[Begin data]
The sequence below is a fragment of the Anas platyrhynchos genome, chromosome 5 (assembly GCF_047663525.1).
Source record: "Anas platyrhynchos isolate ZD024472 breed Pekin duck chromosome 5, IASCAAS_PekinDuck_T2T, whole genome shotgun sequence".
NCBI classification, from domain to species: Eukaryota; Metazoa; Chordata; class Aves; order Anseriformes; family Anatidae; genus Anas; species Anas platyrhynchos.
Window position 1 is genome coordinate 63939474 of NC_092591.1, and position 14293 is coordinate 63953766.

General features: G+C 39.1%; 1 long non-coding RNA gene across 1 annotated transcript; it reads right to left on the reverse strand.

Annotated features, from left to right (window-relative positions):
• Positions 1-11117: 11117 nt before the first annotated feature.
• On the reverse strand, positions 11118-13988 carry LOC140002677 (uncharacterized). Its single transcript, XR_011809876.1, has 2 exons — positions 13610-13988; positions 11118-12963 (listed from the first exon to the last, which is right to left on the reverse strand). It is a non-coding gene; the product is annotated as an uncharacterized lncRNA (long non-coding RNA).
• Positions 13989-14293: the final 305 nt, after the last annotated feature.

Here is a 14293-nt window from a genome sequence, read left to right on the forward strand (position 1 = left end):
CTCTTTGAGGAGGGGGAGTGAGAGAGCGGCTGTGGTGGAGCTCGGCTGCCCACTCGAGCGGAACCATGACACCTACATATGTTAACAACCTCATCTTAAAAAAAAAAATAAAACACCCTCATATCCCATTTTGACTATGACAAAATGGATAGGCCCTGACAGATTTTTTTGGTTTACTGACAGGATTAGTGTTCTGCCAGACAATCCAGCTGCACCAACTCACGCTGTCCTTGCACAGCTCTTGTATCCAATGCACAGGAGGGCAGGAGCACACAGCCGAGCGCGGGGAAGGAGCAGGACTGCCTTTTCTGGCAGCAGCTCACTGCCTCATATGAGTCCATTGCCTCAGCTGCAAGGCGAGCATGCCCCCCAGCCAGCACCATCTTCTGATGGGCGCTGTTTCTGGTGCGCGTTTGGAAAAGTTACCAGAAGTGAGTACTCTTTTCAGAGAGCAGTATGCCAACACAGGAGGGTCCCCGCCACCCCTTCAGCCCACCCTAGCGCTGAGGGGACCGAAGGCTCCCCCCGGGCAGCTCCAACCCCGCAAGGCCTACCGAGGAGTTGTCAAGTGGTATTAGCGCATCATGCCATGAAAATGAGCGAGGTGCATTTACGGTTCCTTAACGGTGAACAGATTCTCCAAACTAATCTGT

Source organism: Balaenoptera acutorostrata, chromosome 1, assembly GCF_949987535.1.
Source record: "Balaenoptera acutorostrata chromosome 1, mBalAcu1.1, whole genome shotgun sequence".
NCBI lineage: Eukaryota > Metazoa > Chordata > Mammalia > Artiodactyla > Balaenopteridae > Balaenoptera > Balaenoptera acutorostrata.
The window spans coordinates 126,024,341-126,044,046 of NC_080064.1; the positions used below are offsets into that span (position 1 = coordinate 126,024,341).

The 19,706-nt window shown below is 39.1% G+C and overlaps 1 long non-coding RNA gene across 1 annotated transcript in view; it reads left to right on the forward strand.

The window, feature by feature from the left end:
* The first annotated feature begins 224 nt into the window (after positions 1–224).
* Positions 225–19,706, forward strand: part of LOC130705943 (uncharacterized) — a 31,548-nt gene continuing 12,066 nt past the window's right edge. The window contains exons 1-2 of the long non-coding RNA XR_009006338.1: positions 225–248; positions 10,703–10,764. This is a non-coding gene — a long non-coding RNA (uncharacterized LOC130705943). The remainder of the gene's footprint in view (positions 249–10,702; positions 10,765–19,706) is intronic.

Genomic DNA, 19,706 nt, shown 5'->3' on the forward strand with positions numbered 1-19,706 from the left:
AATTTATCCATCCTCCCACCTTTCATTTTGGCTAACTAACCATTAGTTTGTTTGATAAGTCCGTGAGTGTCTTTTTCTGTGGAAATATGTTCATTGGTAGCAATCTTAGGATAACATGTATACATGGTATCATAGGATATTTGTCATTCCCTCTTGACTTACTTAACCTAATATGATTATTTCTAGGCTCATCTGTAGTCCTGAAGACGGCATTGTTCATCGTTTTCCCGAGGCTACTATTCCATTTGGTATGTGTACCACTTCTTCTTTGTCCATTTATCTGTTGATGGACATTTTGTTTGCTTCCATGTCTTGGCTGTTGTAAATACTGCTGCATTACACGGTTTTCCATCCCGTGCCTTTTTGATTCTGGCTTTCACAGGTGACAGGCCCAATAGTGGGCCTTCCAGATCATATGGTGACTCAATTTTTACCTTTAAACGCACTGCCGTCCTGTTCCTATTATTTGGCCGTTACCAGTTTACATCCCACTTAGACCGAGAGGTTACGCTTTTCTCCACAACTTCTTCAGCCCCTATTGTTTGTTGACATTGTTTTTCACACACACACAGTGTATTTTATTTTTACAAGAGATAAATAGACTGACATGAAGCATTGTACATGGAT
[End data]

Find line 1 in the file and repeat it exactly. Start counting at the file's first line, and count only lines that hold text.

The sequence below is a fragment of the Anas platyrhynchos genome, chromosome 5 (assembly GCF_047663525.1).